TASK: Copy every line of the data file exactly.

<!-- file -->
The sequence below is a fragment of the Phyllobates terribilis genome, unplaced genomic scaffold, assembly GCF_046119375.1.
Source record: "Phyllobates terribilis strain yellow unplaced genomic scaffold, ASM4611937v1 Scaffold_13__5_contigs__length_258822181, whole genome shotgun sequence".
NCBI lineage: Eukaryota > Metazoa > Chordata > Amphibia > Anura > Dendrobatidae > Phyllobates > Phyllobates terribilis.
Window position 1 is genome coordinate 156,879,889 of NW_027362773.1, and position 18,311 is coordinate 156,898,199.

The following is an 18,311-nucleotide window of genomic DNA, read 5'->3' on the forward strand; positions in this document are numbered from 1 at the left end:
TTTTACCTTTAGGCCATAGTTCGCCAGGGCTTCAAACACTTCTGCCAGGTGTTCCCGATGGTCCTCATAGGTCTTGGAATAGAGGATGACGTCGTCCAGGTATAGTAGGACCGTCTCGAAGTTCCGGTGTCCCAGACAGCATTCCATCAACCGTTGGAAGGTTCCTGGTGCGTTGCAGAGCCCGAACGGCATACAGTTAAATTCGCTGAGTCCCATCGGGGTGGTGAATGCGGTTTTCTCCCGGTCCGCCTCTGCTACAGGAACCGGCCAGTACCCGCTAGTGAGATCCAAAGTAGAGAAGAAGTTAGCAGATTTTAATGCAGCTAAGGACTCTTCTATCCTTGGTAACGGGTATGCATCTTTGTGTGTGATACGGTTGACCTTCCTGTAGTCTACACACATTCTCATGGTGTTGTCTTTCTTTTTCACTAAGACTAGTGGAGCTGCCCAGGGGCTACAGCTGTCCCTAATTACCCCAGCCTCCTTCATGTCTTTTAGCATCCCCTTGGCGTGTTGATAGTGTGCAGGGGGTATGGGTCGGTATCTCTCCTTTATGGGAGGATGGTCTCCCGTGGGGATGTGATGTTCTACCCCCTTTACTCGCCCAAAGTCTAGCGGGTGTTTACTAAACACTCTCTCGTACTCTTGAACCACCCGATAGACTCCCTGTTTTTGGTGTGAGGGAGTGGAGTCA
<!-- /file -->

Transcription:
The sequence below is a fragment of the Phyllobates terribilis genome, unplaced genomic scaffold, assembly GCF_046119375.1.
Source record: "Phyllobates terribilis strain yellow unplaced genomic scaffold, ASM4611937v1 Scaffold_13__5_contigs__length_258822181, whole genome shotgun sequence".
NCBI lineage: Eukaryota > Metazoa > Chordata > Amphibia > Anura > Dendrobatidae > Phyllobates > Phyllobates terribilis.
Window position 1 is genome coordinate 156,879,889 of NW_027362773.1, and position 18,311 is coordinate 156,898,199.

The following is an 18,311-nucleotide window of genomic DNA, read 5'->3' on the forward strand; positions in this document are numbered from 1 at the left end:
TTTTACCTTTAGGCCATAGTTCGCCAGGGCTTCAAACACTTCTGCCAGGTGTTCCCGATGGTCCTCATAGGTCTTGGAATAGAGGATGACGTCGTCCAGGTATAGTAGGACCGTCTCGAAGTTCCGGTGTCCCAGACAGCATTCCATCAACCGTTGGAAGGTTCCTGGTGCGTTGCAGAGCCCGAACGGCATACAGTTAAATTCGCTGAGTCCCATCGGGGTGGTGAATGCGGTTTTCTCCCGGTCCGCCTCTGCTACAGGAACCGGCCAGTACCCGCTAGTGAGATCCAAAGTAGAGAAGAAGTTAGCAGATTTTAATGCAGCTAAGGACTCTTCTATCCTTGGTAACGGGTATGCATCTTTGTGTGTGATACGGTTGACCTTCCTGTAGTCTACACACATTCTCATGGTGTTGTCTTTCTTTTTCACTAAGACTAGTGGAGCTGCCCAGGGGCTACAGCTGTCCCTAATTACCCCAGCCTCCTTCATGTCTTTTAGCATCCCCTTGGCGTGTTGATAGTGTGCAGGGGGTATGGGTCGGTATCTCTCCTTTATGGGAGGATGGTCTCCCGTGGGGATGTGATGTTCTACCCCCTTTACTCGCCCAAAGTCTAGCGGGTGTTTACTAAACACTCTCTCGTACTCTTGAACCACCCGATAGACTCCCTGTTTTTGGTGTGAGGGAGTGGAGTCA